War of the Rebellion: Serial 051 Page 0401 Chapter XLII. THE CHICKAMAUGA CAMPAIGN.

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his artillery engaged the enemy, who were then near Alexander's Bridge, my brigade being exposed to the fire, by which I lost 1 man killed. I advanced three companies from the Eighteenth Alabama Regiment across the creek as skirmishers, under command of Major Hunley, of that regiment, and rode over myself for the purpose of making observations. Placing the three companies as pickets in a piece of woodland, I crossed my whole brigade over the creek (the men wading) soon after nightfall, at a point a short distance above Thedford's Ford, being the first troops to cross the creek in that vicinity. I put the battery in position on the left, supported by the Thirty-eighth Alabama Regiment, and direct the other regiments to bivouac immediately upon the bank of the creek.

On the morning of the 19th, the other brigades (Brown's and Bate's) of the division (Stewart's) having crossed the creek and formed in my rear, my brigade moved forward in line of battle at an early hour a distance between 1 and 2 miles, until it reached a position from which the enemy could be seen upon the distant hills. The brigade, and, so far as I could learn, the whole army, except upon the extreme right, where the engagement had already begun, halted until 1.30 p.m., when it was ordered to the right about 1 mile.

Having received instructions as to the point upon which I should direct my brigade, with the further admonition after having more definitely located the enemy I would have to act for myself and be governed by circumstances, I moved forward in line of battle with skirmishers in front. Having proceeded a few hundred yards through a dense undergrowth, and being about to enter a cultivated field, I halted for the purpose of correcting the alignment, when Colonel John C. Carter, of the Thirty-eighth Tennessee Regiment, Wright's brigade, Cheatham's division, came on foot from my left in great haste an informed me that my brigade my direction nearly perpendicularly to the left, my brigade would enfilade my lines, and that as I then stood the right of the enemy was in rear of my left. i immediately changed my direction, and, marching by the left flank and filing obliquely to the left and rear (the nature of the ground not admitting of any other movement), had scarcely changed for the purpose of moving forward in the new direction when the enemy opened fire upon us, which was promptly returned. The firing seeming to be too much at random, I passed down and up the line, calling the attention of officers to the fact. I then directed my staff to inform regimental commanders that I was about to order a charge. Passing again down the line, I was informed by several officers that their ammunition was expended, and I therefore reconsidered my first intention to charge the enemy, being unable on account of the thick undergrowth to form a satisfactory idea of his strength, and withdrew for the purpose of replenishing the ammunition. This was done in good order and with little loss, the enemy having almost simultaneously ceased firing.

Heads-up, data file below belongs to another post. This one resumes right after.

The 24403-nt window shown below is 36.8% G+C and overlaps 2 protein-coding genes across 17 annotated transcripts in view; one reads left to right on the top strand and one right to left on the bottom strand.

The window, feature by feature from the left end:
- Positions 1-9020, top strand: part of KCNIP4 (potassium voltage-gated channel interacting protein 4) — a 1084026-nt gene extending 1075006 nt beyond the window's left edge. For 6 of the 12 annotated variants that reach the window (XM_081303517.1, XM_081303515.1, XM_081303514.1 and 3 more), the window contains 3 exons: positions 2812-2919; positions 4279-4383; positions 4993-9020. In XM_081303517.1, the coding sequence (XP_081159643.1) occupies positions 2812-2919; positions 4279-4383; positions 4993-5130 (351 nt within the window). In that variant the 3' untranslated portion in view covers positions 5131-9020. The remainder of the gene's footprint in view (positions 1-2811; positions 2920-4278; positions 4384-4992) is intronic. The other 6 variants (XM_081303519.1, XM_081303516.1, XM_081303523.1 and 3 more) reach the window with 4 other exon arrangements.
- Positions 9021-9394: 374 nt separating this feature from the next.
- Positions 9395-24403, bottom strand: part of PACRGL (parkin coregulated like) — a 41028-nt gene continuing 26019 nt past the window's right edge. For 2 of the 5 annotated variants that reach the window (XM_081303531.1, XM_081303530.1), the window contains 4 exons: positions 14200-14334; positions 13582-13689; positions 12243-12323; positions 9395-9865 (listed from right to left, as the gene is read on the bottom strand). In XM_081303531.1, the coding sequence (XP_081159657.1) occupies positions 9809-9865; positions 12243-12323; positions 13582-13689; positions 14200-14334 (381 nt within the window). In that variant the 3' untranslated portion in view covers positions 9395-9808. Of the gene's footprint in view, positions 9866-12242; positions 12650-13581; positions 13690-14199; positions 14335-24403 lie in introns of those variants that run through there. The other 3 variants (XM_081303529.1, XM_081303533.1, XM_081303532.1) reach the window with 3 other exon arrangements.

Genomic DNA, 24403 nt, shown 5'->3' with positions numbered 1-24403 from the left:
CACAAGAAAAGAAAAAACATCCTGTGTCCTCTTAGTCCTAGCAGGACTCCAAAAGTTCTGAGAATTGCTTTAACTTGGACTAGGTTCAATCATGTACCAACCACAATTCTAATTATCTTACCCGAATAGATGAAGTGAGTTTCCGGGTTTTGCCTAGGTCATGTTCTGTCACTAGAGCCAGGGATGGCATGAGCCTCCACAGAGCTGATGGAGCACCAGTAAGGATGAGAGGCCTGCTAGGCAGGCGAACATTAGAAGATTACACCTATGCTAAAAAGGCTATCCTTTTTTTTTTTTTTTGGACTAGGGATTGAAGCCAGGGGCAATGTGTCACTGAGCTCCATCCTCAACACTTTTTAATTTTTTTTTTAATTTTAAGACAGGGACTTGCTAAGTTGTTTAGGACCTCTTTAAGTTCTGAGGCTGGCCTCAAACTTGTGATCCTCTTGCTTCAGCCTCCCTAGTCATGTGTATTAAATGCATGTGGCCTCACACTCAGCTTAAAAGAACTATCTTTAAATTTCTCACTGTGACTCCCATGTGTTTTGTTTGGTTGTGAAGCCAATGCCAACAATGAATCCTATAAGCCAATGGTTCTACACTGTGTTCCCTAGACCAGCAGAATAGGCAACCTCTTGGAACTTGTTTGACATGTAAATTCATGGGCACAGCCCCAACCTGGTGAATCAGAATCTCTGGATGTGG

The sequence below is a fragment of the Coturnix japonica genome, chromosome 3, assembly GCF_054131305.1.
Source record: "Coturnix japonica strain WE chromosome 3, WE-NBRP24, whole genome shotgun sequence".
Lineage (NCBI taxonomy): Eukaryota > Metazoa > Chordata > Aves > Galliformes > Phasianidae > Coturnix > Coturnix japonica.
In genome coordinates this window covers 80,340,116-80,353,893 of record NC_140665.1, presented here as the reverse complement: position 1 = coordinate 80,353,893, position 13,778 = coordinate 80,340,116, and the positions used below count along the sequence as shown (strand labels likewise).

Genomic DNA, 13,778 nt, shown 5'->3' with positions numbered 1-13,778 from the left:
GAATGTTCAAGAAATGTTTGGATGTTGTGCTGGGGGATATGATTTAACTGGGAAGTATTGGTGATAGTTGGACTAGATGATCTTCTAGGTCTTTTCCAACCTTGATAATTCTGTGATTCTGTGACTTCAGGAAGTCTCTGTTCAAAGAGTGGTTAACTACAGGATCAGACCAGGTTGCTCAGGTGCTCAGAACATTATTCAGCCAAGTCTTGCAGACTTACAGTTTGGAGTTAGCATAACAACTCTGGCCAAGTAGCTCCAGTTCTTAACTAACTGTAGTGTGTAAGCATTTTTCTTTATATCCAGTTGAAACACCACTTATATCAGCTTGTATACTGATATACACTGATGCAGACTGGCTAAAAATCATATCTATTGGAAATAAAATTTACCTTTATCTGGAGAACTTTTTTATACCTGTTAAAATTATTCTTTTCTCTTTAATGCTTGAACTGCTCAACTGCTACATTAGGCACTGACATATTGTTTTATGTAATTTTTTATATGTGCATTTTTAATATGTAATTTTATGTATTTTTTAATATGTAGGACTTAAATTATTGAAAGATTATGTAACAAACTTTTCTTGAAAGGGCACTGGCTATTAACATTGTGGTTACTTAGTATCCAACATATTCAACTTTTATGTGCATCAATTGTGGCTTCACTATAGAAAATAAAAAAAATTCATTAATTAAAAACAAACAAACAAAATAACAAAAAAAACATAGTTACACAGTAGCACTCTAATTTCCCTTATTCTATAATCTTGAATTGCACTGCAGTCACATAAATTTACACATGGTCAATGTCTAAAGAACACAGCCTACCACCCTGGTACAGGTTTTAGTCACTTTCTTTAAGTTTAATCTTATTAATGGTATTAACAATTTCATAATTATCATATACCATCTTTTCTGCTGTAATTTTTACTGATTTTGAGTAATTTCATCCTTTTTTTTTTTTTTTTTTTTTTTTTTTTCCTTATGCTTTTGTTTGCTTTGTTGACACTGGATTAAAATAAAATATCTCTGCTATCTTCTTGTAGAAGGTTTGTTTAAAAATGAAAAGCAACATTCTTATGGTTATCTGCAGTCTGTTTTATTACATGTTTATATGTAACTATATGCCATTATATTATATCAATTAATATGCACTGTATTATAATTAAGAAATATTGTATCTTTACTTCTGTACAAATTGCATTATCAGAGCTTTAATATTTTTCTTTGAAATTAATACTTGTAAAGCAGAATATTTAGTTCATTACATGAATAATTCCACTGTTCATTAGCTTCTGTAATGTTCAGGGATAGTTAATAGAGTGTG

In this engaged the brigade lost near 400 officers and men killed and wounded. It began about 2.30 o'clock and lasted one hour. The enemy was formed in a semi-circle around and over a slight elevation or hill, which gave him great advantage in position, and the manner in which both ends of my line were cross-fired upon induces the opinion that we were greatly outnumbered.